Lessons for Proper 13, Year C: Hosea 11:1-11; Psalm 107:1-9, 43; Colossians 3:1-11; and, Luke 12:13-21.
There is a delightful book called Tales From a Magic Monastery, by Theophane the Monk, (Crossroad, New York, 1981), that you might enjoy reading some day. It’s a collection of stories set in a very special monastery “off over there somewhere” — a place where the truth is always acted out. This is what happened to one person who went to the Magic Monastery on retreat.
“Why not?” that was the first thing he (my spiritual director) said. He had never seen me before. I hadn’t said a word. “Why not?” I knew he had me.
I brought up excuses: “My wife…the people I have to work with…not enough time…I guess it’s my temperament…”
There was a sword hanging on the wall. He took it and gave it to me. “Here, with this sword, you can cut through any barriers.” I took it and slipped away without saying a word.
Back in my room in the guesthouse I sat down and kept looking at that sword. I knew that what he said was true.
But the next day I returned his sword. How can I live without my excuses?
There are times when we all need that sword — when our excuses are so natural, so automatic, and so good, that we hardly know what’s happening. Which brings us rather neatly to what Paul’s letter to the Colossians has to say about Christian behavior; and to what we usually do with words like this. What Paul says is pretty straightforward and clear. We are supposed to wrap ourselves “in compassion, kindness, humility, meekness and patience.” We are to bear with one another; and we are to forgive. Above all, we are to clothe ourselves with love, which binds everything together in perfect harmony. Quite a laundry list of virtues. Anybody feel ready to take the final exam in that course? Yeah, me too. We seem to have a real problem in conforming our lives and our behavior to this vision. We hear “Why not?” and we have a lot to say.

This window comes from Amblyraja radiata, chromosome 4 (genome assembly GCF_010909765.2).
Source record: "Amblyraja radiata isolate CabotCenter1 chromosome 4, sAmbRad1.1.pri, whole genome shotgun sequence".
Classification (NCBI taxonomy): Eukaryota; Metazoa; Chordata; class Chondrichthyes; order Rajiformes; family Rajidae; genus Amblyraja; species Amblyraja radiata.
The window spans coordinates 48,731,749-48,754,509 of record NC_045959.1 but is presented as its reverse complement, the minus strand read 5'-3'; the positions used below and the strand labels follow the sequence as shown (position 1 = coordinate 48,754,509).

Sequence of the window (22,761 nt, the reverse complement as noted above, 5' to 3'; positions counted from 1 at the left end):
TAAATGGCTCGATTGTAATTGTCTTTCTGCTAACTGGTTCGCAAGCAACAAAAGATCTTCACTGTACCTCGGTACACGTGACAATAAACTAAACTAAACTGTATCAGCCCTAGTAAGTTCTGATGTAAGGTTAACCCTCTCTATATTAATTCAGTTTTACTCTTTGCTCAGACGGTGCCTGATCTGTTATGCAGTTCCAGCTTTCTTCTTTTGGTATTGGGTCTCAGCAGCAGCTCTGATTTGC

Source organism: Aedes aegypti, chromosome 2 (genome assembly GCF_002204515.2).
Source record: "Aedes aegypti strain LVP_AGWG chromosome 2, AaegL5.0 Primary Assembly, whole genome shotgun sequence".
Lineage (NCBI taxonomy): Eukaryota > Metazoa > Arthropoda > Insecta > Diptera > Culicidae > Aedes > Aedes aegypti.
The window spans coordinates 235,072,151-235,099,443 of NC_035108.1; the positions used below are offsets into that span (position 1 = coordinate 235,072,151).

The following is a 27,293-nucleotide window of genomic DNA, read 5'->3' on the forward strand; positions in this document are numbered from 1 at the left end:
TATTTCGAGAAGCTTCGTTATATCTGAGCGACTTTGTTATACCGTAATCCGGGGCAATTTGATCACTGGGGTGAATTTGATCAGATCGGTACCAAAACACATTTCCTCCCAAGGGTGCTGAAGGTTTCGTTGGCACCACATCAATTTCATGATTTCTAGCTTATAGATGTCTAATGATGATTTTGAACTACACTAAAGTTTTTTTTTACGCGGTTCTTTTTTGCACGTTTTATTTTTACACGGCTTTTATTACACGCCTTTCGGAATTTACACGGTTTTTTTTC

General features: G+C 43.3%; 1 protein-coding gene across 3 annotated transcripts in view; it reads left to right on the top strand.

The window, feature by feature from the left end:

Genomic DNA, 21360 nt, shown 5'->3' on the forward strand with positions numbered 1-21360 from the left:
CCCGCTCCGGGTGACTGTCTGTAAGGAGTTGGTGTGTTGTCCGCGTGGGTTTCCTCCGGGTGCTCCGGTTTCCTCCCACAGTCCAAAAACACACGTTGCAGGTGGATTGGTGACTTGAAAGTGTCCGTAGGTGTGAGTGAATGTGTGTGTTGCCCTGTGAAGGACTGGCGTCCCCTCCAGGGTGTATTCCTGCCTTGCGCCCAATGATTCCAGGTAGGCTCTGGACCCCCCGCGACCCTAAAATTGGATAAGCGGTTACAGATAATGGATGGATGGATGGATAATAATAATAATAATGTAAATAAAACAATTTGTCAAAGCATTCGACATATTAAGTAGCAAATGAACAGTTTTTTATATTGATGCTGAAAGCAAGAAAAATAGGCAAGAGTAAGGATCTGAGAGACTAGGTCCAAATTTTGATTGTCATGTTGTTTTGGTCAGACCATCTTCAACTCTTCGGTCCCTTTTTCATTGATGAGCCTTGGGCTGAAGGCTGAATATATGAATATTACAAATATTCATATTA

Now, there is nothing in Paul’s list that we are opposed to, nothing that we think is bad or wrong or anything like that. Quite the contrary. These are the very sort of virtues that religious people are supposed to value; and we are, as a rule, most certainly and completely in favor of each and every one of them. We think that they are good things, and that they ought to be taught to children, shouted from the rooftops, and enshrined in our culture. And there is no doubt that we are perfectly willing, even eager, to practice them a whole lot more than we do. The problem is not that we are against any of it.
In fact, the real problem, we seem to say, (at least by our actions if not exactly by our words), the real problem is not with us at all, it is with them. You know “them.” The real problem is with those people out there, both in general and in particular. It is not that we don’t want to act the way Paul describes in Colossians; it’s that they won’t let us. They are at least a little bit worse than we are, and they will take advantage of you if you do too much of this compassion, kindness, humility, meekness and patience stuff; and they won’t appreciate what you are trying to do, and they won’t act that way themselves; and they will beat you up (in one way or another) if you act that way, and so forth.